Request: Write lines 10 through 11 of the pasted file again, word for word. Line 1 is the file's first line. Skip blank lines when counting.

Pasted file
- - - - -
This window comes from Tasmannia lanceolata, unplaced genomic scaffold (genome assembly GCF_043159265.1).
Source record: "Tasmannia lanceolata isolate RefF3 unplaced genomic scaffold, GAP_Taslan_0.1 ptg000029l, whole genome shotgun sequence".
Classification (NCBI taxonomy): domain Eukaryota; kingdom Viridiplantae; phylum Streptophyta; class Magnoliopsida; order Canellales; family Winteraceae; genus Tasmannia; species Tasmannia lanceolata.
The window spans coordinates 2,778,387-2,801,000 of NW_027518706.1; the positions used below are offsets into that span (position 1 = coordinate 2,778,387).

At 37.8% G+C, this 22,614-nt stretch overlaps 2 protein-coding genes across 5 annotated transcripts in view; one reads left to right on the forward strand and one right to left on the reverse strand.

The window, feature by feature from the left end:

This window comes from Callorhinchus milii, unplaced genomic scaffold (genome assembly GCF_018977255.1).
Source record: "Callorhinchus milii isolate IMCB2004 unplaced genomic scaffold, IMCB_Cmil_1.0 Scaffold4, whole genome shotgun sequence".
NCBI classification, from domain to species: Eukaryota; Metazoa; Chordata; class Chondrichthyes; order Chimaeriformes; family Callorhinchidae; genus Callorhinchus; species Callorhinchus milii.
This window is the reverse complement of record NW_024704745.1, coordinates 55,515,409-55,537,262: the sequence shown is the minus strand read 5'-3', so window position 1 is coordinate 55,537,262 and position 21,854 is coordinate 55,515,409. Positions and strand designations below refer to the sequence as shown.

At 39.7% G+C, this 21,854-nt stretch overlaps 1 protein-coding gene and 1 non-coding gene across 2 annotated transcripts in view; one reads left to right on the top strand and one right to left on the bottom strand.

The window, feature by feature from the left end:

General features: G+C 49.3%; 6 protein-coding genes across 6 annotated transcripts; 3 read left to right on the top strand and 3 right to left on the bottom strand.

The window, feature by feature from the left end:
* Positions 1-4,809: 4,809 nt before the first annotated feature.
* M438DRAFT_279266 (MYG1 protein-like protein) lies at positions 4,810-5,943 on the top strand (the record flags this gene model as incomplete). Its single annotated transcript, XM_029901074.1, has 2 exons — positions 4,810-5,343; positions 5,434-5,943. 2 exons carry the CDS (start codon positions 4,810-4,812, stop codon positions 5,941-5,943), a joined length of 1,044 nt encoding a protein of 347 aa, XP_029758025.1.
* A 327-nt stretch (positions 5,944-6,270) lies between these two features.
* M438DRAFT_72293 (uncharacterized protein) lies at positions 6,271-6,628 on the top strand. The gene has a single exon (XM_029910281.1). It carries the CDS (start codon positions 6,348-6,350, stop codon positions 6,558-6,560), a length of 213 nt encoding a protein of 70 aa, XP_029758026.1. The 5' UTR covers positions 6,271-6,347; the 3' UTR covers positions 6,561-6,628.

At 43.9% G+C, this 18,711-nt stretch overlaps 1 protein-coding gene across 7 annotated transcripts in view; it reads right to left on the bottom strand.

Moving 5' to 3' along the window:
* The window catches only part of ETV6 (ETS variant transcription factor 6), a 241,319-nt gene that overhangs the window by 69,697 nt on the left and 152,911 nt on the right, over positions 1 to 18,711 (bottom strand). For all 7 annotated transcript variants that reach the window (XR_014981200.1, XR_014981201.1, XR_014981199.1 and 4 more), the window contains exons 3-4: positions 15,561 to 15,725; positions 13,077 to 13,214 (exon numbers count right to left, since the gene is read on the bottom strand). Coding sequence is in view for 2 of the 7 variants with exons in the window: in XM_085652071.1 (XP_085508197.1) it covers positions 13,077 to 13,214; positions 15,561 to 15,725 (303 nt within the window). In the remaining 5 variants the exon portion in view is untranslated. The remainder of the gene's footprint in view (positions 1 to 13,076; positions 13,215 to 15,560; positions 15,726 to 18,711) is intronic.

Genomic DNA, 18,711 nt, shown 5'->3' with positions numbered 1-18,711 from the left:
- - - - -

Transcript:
This window is the reverse complement of record NW_024704745.1, coordinates 55,515,409-55,537,262: the sequence shown is the minus strand read 5'-3', so window position 1 is coordinate 55,537,262 and position 21,854 is coordinate 55,515,409. Positions and strand designations below refer to the sequence as shown.

At 39.7% G+C, this 21,854-nt stretch overlaps 1 protein-coding gene and 1 non-coding gene across 2 annotated transcripts in view; one reads left to right on the top strand and one right to left on the bottom strand.